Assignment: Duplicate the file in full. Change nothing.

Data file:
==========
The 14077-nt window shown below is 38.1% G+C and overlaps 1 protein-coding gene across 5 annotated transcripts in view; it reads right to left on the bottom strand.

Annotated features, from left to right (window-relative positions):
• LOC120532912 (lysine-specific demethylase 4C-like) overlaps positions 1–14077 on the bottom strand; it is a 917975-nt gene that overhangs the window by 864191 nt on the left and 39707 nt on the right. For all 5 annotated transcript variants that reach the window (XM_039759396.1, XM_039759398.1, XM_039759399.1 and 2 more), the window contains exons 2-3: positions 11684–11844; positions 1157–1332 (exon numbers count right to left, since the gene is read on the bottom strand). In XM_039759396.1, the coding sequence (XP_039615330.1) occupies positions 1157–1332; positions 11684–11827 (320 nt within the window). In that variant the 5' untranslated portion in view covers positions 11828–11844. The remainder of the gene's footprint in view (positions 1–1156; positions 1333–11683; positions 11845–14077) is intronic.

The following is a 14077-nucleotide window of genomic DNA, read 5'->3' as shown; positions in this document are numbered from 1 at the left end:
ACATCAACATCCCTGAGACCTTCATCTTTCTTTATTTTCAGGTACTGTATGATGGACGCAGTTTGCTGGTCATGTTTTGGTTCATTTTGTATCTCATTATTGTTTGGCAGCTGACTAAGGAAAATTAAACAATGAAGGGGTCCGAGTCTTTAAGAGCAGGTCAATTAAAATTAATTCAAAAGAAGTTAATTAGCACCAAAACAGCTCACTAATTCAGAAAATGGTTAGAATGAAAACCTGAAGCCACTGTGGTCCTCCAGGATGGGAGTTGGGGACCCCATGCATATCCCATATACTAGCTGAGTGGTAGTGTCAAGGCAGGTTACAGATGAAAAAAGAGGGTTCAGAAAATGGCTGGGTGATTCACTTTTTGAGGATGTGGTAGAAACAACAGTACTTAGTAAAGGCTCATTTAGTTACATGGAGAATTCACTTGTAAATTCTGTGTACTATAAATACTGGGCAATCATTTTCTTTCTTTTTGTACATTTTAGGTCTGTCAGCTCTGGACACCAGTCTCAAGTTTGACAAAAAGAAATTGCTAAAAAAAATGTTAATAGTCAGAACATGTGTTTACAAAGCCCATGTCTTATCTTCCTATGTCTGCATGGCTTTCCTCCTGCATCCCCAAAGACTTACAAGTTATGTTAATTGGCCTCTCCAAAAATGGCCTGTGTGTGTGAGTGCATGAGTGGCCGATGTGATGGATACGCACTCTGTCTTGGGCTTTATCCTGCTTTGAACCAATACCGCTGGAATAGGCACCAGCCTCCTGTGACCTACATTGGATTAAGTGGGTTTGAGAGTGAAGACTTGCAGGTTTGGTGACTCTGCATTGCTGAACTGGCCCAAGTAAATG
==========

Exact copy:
The 14077-nt window shown below is 38.1% G+C and overlaps 1 protein-coding gene across 5 annotated transcripts in view; it reads right to left on the bottom strand.

Annotated features, from left to right (window-relative positions):
• LOC120532912 (lysine-specific demethylase 4C-like) overlaps positions 1–14077 on the bottom strand; it is a 917975-nt gene that overhangs the window by 864191 nt on the left and 39707 nt on the right. For all 5 annotated transcript variants that reach the window (XM_039759396.1, XM_039759398.1, XM_039759399.1 and 2 more), the window contains exons 2-3: positions 11684–11844; positions 1157–1332 (exon numbers count right to left, since the gene is read on the bottom strand). In XM_039759396.1, the coding sequence (XP_039615330.1) occupies positions 1157–1332; positions 11684–11827 (320 nt within the window). In that variant the 5' untranslated portion in view covers positions 11828–11844. The remainder of the gene's footprint in view (positions 1–1156; positions 1333–11683; positions 11845–14077) is intronic.

The following is a 14077-nucleotide window of genomic DNA, read 5'->3' as shown; positions in this document are numbered from 1 at the left end:
ACATCAACATCCCTGAGACCTTCATCTTTCTTTATTTTCAGGTACTGTATGATGGACGCAGTTTGCTGGTCATGTTTTGGTTCATTTTGTATCTCATTATTGTTTGGCAGCTGACTAAGGAAAATTAAACAATGAAGGGGTCCGAGTCTTTAAGAGCAGGTCAATTAAAATTAATTCAAAAGAAGTTAATTAGCACCAAAACAGCTCACTAATTCAGAAAATGGTTAGAATGAAAACCTGAAGCCACTGTGGTCCTCCAGGATGGGAGTTGGGGACCCCATGCATATCCCATATACTAGCTGAGTGGTAGTGTCAAGGCAGGTTACAGATGAAAAAAGAGGGTTCAGAAAATGGCTGGGTGATTCACTTTTTGAGGATGTGGTAGAAACAACAGTACTTAGTAAAGGCTCATTTAGTTACATGGAGAATTCACTTGTAAATTCTGTGTACTATAAATACTGGGCAATCATTTTCTTTCTTTTTGTACATTTTAGGTCTGTCAGCTCTGGACACCAGTCTCAAGTTTGACAAAAAGAAATTGCTAAAAAAAATGTTAATAGTCAGAACATGTGTTTACAAAGCCCATGTCTTATCTTCCTATGTCTGCATGGCTTTCCTCCTGCATCCCCAAAGACTTACAAGTTATGTTAATTGGCCTCTCCAAAAATGGCCTGTGTGTGTGAGTGCATGAGTGGCCGATGTGATGGATACGCACTCTGTCTTGGGCTTTATCCTGCTTTGAACCAATACCGCTGGAATAGGCACCAGCCTCCTGTGACCTACATTGGATTAAGTGGGTTTGAGAGTGAAGACTTGCAGGTTTGGTGACTCTGCATTGCTGAACTGGCCCAAGTAAATG